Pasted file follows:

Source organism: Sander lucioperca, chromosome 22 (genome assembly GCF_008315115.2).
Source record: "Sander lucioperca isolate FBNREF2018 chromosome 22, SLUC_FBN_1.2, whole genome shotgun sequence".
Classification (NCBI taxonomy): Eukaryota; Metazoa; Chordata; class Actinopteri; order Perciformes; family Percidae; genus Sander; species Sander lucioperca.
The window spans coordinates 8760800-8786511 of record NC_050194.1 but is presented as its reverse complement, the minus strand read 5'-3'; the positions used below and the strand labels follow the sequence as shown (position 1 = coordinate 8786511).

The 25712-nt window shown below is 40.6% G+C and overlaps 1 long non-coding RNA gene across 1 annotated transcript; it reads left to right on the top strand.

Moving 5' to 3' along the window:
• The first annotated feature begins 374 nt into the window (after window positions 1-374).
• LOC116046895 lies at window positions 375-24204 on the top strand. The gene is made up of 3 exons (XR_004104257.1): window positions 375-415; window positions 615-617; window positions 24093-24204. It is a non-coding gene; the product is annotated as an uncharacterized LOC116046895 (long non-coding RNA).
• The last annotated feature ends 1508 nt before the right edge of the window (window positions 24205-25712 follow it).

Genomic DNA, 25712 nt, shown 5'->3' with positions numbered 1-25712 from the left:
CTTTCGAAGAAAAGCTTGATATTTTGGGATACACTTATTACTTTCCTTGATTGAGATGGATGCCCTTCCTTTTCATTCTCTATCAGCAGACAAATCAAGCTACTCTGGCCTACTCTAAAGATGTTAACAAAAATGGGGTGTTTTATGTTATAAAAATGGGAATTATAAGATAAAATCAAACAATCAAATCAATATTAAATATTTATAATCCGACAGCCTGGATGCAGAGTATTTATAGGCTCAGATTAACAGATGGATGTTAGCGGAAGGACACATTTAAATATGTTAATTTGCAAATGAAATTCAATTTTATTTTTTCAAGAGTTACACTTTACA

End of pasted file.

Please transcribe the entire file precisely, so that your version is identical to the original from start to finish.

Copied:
Source organism: Sander lucioperca, chromosome 22 (genome assembly GCF_008315115.2).
Source record: "Sander lucioperca isolate FBNREF2018 chromosome 22, SLUC_FBN_1.2, whole genome shotgun sequence".
Classification (NCBI taxonomy): Eukaryota; Metazoa; Chordata; class Actinopteri; order Perciformes; family Percidae; genus Sander; species Sander lucioperca.
The window spans coordinates 8760800-8786511 of record NC_050194.1 but is presented as its reverse complement, the minus strand read 5'-3'; the positions used below and the strand labels follow the sequence as shown (position 1 = coordinate 8786511).

The 25712-nt window shown below is 40.6% G+C and overlaps 1 long non-coding RNA gene across 1 annotated transcript; it reads left to right on the top strand.

Moving 5' to 3' along the window:
• The first annotated feature begins 374 nt into the window (after window positions 1-374).
• LOC116046895 lies at window positions 375-24204 on the top strand. The gene is made up of 3 exons (XR_004104257.1): window positions 375-415; window positions 615-617; window positions 24093-24204. It is a non-coding gene; the product is annotated as an uncharacterized LOC116046895 (long non-coding RNA).
• The last annotated feature ends 1508 nt before the right edge of the window (window positions 24205-25712 follow it).

Genomic DNA, 25712 nt, shown 5'->3' with positions numbered 1-25712 from the left:
CTTTCGAAGAAAAGCTTGATATTTTGGGATACACTTATTACTTTCCTTGATTGAGATGGATGCCCTTCCTTTTCATTCTCTATCAGCAGACAAATCAAGCTACTCTGGCCTACTCTAAAGATGTTAACAAAAATGGGGTGTTTTATGTTATAAAAATGGGAATTATAAGATAAAATCAAACAATCAAATCAATATTAAATATTTATAATCCGACAGCCTGGATGCAGAGTATTTATAGGCTCAGATTAACAGATGGATGTTAGCGGAAGGACACATTTAAATATGTTAATTTGCAAATGAAATTCAATTTTATTTTTTCAAGAGTTACACTTTACA